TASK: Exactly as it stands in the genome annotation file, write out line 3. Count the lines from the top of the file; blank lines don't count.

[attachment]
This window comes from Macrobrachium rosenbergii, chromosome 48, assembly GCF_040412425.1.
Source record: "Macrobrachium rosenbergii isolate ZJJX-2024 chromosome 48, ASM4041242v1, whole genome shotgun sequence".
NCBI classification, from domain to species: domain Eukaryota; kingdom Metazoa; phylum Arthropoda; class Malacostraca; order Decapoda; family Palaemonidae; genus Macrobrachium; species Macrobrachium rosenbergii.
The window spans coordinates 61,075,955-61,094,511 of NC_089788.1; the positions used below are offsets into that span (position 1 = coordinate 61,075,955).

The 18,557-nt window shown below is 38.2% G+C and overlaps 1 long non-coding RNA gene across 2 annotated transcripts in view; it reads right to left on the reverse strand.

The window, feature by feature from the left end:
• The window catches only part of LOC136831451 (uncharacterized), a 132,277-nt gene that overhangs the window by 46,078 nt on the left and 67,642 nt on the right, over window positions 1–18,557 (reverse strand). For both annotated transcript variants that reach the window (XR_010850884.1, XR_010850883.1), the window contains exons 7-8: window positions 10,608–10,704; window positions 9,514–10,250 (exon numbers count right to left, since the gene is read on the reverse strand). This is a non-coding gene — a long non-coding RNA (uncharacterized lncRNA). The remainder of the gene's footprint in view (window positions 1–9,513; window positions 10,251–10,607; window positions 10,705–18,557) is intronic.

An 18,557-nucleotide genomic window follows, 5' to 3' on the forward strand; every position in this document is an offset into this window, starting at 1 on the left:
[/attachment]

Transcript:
NCBI classification, from domain to species: domain Eukaryota; kingdom Metazoa; phylum Arthropoda; class Malacostraca; order Decapoda; family Palaemonidae; genus Macrobrachium; species Macrobrachium rosenbergii.